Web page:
Using Advanced Keyword Search
What is a search field?
A search field is a text box in which you can type the keywords you want to search for. Each field is accompanied by a drop-down menu that lets you specify the type of data (title, author, etc.) you are searching for. You can mix and match search types however you like.
The "Match" setting lets you specify how multiple search fields should be handled.
- ALL Terms - Return only records that match every search field.
- ANY Terms - Return any records that match at least one search field.
- NO Terms -- Return all records EXCEPT those that match search fields.
The "Add Search Field" button may be used to add additional search fields to the form. You may use as many search fields as you wish.
What is a search group?
For certain complex searches, a single set of search fields may not be enough. For example, suppose you want to find books about the history of China or India. If you did an ALL Terms search for China, India, and History, you would only get books about China AND India. If you did an ANY Terms search, you would get books about history that had nothing to do with China or India.
Search Groups provide a way to build searches from multiple groups of search fields. Every time you click the "Add Search Group" button, a new group of fields is added. Once you have multiple search groups, you can remove unwanted groups with the "Remove Search Group" button, and you can specify whether you want to match on ANY or ALL search groups.
In the history of China or India example described above, you could solve the problem using search groups like this:
- In the first search group, enter "India" and "China" and make sure that the "Match" setting is "ANY Terms."
- Add a second search group and enter "history."
- Make sure the match setting next to the Search Groups header is set to "ALL Groups."
What does "ALL terms" mean?
The "Match" options correspond with Boolean operators.
- ALL Terms - corresponds to Boolean operator AND
- ANY Terms - corresponds with Boolean operator OR
- NO terms - corresponds with Boolean operator NOT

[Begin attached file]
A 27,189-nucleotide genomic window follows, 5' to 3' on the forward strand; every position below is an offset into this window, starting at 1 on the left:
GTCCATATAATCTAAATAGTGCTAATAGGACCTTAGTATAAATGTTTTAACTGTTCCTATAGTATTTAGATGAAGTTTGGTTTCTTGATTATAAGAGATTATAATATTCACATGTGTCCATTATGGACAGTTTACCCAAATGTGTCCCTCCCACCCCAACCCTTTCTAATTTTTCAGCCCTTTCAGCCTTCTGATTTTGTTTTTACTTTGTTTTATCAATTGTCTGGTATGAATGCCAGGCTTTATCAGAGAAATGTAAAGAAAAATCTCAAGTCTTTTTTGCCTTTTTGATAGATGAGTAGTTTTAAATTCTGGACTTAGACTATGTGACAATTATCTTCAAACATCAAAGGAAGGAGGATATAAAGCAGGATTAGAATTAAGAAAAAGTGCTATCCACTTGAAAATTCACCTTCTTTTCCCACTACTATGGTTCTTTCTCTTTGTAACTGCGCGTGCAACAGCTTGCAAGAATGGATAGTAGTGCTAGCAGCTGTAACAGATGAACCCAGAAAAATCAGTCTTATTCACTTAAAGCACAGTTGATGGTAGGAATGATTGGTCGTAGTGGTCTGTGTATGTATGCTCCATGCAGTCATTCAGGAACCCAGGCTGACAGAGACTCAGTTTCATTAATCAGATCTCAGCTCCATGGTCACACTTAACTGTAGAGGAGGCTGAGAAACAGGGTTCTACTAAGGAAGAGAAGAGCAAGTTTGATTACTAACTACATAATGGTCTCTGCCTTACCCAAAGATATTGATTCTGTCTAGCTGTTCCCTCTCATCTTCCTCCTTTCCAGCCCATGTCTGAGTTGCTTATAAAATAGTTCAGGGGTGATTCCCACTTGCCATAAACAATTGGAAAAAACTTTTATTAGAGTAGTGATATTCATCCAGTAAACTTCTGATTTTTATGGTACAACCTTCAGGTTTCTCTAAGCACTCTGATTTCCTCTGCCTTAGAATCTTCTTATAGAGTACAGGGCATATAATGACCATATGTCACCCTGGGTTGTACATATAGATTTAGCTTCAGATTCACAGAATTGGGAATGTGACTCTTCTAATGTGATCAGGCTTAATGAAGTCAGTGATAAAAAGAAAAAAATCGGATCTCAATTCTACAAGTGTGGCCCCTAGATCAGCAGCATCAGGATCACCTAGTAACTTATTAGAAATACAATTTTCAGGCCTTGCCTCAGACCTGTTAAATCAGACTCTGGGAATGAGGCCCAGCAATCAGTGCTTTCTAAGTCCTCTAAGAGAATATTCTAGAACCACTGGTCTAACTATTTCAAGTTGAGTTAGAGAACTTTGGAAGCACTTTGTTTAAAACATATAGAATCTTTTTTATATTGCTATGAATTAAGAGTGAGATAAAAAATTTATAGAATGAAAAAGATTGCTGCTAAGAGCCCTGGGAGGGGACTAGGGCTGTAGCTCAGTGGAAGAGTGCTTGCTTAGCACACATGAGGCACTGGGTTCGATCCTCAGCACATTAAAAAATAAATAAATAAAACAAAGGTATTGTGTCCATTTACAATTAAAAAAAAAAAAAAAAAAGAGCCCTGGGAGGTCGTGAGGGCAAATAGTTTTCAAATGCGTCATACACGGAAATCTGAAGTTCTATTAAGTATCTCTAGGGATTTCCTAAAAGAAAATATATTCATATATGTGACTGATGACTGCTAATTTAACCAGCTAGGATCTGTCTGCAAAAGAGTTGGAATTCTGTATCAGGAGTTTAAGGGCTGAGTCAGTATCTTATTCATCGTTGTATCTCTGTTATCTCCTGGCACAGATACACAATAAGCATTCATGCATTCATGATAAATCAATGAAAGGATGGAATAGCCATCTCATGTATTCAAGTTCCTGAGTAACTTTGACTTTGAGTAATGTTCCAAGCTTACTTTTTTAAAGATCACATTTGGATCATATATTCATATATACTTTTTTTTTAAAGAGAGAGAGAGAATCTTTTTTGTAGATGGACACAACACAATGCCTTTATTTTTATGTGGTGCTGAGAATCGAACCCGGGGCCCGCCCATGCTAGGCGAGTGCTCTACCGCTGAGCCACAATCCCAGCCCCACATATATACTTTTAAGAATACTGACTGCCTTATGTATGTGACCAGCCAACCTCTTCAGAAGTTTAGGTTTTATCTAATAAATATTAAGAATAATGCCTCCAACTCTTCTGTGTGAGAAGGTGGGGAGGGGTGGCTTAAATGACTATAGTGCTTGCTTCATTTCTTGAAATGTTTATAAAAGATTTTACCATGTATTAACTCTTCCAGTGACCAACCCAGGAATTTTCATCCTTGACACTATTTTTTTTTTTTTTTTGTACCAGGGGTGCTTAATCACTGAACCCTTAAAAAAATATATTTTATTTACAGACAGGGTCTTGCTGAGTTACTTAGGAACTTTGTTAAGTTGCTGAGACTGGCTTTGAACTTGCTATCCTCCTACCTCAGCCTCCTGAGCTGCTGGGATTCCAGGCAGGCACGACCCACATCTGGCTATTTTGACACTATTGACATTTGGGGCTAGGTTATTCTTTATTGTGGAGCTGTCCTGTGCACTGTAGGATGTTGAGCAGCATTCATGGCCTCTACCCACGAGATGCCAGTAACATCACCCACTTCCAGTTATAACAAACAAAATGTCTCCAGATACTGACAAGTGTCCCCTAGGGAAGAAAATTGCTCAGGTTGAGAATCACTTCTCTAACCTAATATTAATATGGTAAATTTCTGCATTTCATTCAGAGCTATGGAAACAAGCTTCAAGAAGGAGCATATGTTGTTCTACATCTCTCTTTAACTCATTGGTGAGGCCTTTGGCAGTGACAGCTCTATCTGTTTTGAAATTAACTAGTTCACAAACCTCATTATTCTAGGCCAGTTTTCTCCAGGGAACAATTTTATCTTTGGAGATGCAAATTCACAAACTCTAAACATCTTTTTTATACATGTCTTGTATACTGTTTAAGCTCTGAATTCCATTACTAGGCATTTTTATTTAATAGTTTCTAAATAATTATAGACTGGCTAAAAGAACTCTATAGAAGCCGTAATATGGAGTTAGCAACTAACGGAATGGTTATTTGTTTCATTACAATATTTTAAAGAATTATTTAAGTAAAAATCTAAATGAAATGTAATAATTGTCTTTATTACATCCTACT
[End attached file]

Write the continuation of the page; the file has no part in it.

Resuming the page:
It is also possible to construction a Basic Keyword Search using standard Boolean operators.
Do I need to pick options for Language, Format, etc.?
No. You may choose to limit your search by these options (e.g. Language, Format, Collection), but it is not required.
What order are Languages listed in?
The first 10 languages represent the most common languages in the collection, listed in descending order of prevalence. The remaining languages are listed alphabetically.
What's the difference between a Location and Collection?
"Location" refers to the physical space in which Library materials may be found, e.g. Regenstein Library, Crerar Reference, SSA Reserves. "Collection" refers to a subset of materials within a specific "Location." If you select a Location in your search, any available Collections within that Location will appear as possible limits in the Collection column. For example, if you select Crerar Library under Location, you can then choose to further limit to Crerar Manuscripts under Collection.
How do I pick multiple Languages, Formats, etc.? Why do I get strange results if I pick multiple Languages, Formats, etc.?
It is possible to select multiple languages, Formats, or Locations at once, by holding down the Shift button on your keyboard and clicking on your selections. However, this approach may yield unexpected results. These search limits will be joined with a Boolean AND, not a Boolean OR. So limiting your search to "French" and "English" will only return results for materials that are in both French AND English. Similarly, limiting your search to materials with a Location of Regenstein Library and Crerar Library will only return results for materials located in both places.
It is possible to construct a search which searches French or English language materials using power searching options in a Basic Keyword Search. Add an expression like (language:French OR language:English) to your search to do this. See Field Searching for additional details.